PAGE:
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How to Forage, and Why Foraging Is Good for Your Health

Steve, aka Green Beard, is an expert on nature and loves to write about wildlife and conservation.

Wild Foods for Free

Many more people are becoming interested in foraging and are going out looking for free wild foods. This puts them in touch with nature and with ways of the hunter-gatherer our ancestors were long, long ago.

The eating of raw foods is another very healthy practice that many people are taking up and collecting edible wild plants, fruits, nuts and fungi is a great way of getting plenty to eat just as Mother Nature made it! Many common wildflowers and weeds can be eaten raw in salads and others can be cooked as greens. Many plants are also medicinal herbs, and we can find them growing in the areas we live in. This is the case all over the world.

Many people today are wisely demanding organic fruit and vegetables because they know they should be grown naturally and are free of harmful pesticides, or at least they should be. Edible wild plants and herbs gathered from the wild are guaranteed organic! There is also a lot of pleasure to be gained by finding and gathering them yourself.

Milk Thistle

Milk Thistle. Photo by Steve Andrews

Milk Thistle. Photo by Steve Andrews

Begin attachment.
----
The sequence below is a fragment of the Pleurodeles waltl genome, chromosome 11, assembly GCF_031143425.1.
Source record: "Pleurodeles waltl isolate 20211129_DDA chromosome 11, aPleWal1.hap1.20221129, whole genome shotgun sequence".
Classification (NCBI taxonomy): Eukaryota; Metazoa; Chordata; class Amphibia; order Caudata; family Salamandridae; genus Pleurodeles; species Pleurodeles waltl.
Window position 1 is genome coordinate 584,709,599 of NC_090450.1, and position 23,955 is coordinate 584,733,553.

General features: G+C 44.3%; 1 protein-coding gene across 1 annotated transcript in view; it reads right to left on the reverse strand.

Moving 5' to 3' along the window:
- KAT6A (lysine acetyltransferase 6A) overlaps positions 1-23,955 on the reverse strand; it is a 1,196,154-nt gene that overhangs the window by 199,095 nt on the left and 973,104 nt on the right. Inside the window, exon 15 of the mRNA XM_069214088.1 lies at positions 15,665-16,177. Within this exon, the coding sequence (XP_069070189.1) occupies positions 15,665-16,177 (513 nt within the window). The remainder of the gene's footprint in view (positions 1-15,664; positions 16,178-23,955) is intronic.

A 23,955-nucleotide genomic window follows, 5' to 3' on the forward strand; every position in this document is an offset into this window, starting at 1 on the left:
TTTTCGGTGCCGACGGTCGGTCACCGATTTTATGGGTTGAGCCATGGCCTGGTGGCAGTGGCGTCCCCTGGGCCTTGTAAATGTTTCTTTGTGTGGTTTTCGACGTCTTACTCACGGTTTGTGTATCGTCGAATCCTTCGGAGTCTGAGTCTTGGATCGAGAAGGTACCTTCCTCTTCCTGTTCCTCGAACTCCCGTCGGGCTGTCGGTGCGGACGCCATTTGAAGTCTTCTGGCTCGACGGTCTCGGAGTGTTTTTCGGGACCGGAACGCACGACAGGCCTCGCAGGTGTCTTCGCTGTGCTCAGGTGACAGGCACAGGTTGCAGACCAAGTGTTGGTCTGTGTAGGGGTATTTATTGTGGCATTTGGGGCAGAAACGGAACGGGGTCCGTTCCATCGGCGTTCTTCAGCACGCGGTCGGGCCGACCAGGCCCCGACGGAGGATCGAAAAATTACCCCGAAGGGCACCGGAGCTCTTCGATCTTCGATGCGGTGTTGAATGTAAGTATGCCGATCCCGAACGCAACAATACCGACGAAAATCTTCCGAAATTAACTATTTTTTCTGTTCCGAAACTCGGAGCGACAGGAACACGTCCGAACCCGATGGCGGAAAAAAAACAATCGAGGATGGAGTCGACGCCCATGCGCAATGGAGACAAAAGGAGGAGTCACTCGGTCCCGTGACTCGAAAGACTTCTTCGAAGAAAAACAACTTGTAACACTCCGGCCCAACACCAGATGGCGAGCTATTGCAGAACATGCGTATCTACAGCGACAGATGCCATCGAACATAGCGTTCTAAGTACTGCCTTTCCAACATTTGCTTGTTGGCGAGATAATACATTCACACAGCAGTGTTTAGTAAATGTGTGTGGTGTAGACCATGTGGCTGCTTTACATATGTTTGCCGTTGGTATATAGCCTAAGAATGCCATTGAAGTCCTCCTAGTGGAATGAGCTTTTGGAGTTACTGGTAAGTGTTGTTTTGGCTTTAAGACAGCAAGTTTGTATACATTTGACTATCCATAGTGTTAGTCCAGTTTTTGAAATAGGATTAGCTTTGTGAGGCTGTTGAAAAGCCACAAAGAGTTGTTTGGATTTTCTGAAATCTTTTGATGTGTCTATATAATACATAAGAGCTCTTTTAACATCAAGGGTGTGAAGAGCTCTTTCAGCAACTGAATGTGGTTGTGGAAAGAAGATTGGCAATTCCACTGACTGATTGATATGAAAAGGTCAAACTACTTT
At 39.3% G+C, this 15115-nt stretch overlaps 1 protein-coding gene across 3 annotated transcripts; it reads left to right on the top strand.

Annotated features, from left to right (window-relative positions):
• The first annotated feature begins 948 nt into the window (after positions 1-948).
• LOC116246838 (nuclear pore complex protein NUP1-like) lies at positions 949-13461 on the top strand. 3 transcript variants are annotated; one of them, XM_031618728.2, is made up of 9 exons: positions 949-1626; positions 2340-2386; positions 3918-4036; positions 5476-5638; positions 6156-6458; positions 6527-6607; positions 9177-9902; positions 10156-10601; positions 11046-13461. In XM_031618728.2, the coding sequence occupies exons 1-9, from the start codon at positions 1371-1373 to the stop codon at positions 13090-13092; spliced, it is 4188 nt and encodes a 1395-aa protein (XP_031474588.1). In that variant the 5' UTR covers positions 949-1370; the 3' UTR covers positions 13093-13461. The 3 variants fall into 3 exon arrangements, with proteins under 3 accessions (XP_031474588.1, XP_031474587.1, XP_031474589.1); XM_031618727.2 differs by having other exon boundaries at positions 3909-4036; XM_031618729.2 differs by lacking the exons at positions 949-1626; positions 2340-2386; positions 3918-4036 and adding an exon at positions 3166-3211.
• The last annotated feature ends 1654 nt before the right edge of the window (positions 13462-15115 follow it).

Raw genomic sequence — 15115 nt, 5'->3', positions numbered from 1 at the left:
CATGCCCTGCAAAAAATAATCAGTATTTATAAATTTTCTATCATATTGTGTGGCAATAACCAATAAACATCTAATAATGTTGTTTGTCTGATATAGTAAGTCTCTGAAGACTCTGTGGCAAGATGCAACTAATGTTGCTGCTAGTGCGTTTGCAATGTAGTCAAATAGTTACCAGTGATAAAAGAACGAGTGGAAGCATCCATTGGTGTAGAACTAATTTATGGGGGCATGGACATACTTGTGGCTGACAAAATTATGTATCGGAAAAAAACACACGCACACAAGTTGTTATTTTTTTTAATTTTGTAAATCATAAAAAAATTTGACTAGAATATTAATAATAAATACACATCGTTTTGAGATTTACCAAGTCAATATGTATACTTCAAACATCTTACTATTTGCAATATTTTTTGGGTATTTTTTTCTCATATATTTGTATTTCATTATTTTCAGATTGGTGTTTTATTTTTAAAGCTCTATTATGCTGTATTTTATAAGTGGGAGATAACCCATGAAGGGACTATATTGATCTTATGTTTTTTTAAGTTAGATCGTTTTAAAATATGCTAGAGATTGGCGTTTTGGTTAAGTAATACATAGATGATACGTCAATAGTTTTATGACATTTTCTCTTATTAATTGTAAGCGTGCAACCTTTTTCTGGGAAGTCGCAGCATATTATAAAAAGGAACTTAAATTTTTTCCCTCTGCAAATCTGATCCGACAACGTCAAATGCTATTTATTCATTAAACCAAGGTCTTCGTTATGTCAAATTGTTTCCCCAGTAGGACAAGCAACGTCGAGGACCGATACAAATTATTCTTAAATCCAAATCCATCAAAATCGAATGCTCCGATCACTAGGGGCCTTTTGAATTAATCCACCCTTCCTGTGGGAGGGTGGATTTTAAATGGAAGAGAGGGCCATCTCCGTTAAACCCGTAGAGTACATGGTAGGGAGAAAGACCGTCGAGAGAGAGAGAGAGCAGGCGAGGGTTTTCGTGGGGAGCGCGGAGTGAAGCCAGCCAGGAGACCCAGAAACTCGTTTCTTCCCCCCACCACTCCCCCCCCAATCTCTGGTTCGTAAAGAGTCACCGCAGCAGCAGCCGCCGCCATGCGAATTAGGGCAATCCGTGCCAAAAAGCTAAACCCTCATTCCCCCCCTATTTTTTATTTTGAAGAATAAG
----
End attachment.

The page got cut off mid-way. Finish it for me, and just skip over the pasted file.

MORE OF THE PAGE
Markus Rothkranz

Markus Rothkranz is an expert on raw foods and restoring bodily health by eating weeds and other edible plants, as well as using herbal medicines. His youthful appearance, boundless energy and positivity are all due to him being a raw food vegan, and Markus refers to many common weeds as “super-foods.” The Dandelion is an excellent example of one of his favourite edible wild plants. The leaves are good as a salad but you can eat the whole plant and make a coffee substitute from the roasted and ground up roots.

Markus points out that the edible weeds are full of the vitamins and minerals we need, and because they often grow in difficult conditions they send down their roots deep into the ground to take up as many of the nutrients as they can. If we eat the plants raw then we get all these healthy substances too. You can eat many plants in salads or use a blender or juicer.

Markus believes that God wants us all to be healthy and happy and so has given us free foods and medicines all over the planet. As he points out, there will be wild plants we can eat and others that will make us well, growing outside where we live and in our neighbourhoods.